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Meeks v. Arkansas Department of Human Services

United States District Court, E.D. Arkansas, Western Division

April 8, 2015

SHARON L. MEEKS, Plaintiff,



Plaintiff Sharon L. Meeks ("Meeks") brings this action pursuant to Title VII of the Civil Rights Act of 1964, as amended, against her former employer, the Arkansas Department of Human Services ("DHS"). Meeks, who is black, charges that DHS failed to promote her and terminated her employment based on her race. Before the Court is DHS's motion for summary judgment (ECF Nos. 19, 20, 27), Meeks's response in opposition (ECF Nos. 33, 34, 35), and DHS's reply (ECF No. 36). After careful consideration, and for reasons that follow, summary judgment is granted in favor of DHS, and this action is dismissed with prejudice.

I. Summary Judgment Standard

Summary judgment is appropriate when "the movant shows that there is no genuine dispute as to any material fact and the movant is entitled to judgment as a matter of law." Fed.R.Civ.P. 56(a). As a prerequisite to summary judgment, a moving party must demonstrate "an absence of evidence to support the non-moving party's case." Celotex Corp. v. Catrett, 477 U.S. 317, 325 (1986). Once the moving party has properly supported its motion for summary judgment, the non-moving party must "do more than simply show there is some metaphysical doubt as to the material facts." Matsushita Elec. Indus. Co. v. Zenith Radio Corp., 475 U.S. 574, 586 (1986).

The non-moving party may not rest on mere allegations or denials of his pleading but must come forward with specific facts showing a genuine issue for trial. Id. at 587. "[A] genuine issue of material fact exists if: (1) there is a dispute of fact; (2) the disputed fact is material to the outcome of the case; and (3) the dispute is genuine, that is, a reasonable jury could return a verdict for either party." RSBI Aerospace, Inc. v. Affiliated FM Ins. Co., 49 F.3d 399, 401 (8th Cir. 1995).

II. Background

The following facts are undisputed and taken largely from the parties' statements of undisputed material facts.[1] In February 2010, DHS hired Meeks to work as an investigator for the DHS Adult Protective Services Division ("APS"). Meeks was assigned three APS clients, who resided at the Conway Healthcare and Rehabilitation Center (the "Center"), and these clients were later reassigned to DHS employee Janice Woods ("Woods").[2] During Woods's first visit to the Center on June 20, 2013, the admissions coordinator, Myrt Beene ("Beene"), told Woods that she had received an inappropriate phone call at work from Meeks. Beene told Woods that during the phone call, Meeks made moaning sounds and told Beene that her boyfriend was not "treating her right, " she was "dying for sex, " and she had purchased a sex toy. Beene recalled that she was so disgusted by the content of the call that she hung up and that shortly thereafter, her phone rang again. Beene told Woods that she asked another Center employee, Jennifer Garrett ("Garrett"), to answer the second call. Garrett told Woods that she answered the second call and that Meeks repeated the sexual remarks that she uttered during her first call to Beene.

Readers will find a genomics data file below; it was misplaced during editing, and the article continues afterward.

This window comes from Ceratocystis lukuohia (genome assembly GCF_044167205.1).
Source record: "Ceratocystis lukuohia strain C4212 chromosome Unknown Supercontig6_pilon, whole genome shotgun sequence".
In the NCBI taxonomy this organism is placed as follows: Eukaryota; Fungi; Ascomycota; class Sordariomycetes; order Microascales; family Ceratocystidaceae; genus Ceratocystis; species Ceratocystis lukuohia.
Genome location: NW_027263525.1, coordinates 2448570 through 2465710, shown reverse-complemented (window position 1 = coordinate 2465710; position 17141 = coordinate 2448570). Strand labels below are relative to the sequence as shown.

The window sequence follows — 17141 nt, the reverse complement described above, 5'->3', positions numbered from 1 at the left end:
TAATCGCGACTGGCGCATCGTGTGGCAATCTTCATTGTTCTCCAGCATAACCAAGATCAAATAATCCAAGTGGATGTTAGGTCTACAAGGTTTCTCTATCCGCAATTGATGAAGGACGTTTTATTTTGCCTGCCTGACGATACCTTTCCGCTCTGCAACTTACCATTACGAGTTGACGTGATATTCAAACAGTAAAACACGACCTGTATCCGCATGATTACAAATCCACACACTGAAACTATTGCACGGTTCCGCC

Woods informed her supervisor, Perry Ross ("Ross"), about the complaints she had received about Meeks's alleged phone calls. Pursuant to Ross's instructions, Woods told an APS custody manager, Patricia Robins ("Robins"), about the complaints. Robins then consulted the APS director, Douglas Walker ("Walker"), who instructed Robins to obtain written statements from Center employees regarding Meeks's alleged phone calls. Subsequently, Walker and Wally Henderson, another supervisor in Meeks's chain of command, received written statements.

On August 28, 2013, Meeks's direct supervisor and Walker met with Meeks and informed her of an ongoing investigation into allegations that she made sexually explicit phone calls to two Center employees. Meeks denied that she made the calls, and she stated that she was married and did not have a boyfriend. On September 5, 2013, DHS terminated Meeks's employment for the stated reason that she violated DHS's policy against sexual harassment.

Meeks submitted an internal grievance regarding her termination. On October 9, 2013, DHS conducted an internal fact-finding conference, during which Meeks and others testified, and the decision to terminate her employment was upheld. Meeks appealed the termination decision to the State Grievance Panel.

On October 21, 2013, while Meeks's appeal to the State Grievance Panel was pending, she filed a discrimination charge with the Equal Employment Opportunity Commission ("EEOC"), her allegations stating as follows:

I was employed in Feb 2010 and worked most recently as an investigator. I was discharged on or about 9/5/2013. I was told I was discharged due to sexual harassment allegations. I believe I was discharged because of my race (black) in violation of Title VII of the Civil Rights Act of 1964, as amended.[3]

In a decision dated January 30, 2013, the State Grievance Panel reversed DHS's decision to terminate Meeks, and it ordered DHS to return Meeks to her position, or a similar position, and to pay her lost wages and benefits. The panel's decision concludes:

The Agency was limited in the scope of its investigation with time and other factors outside its control. While we cannot absolutely state that Mrs. Meeks did not make the call, we do conclude ...

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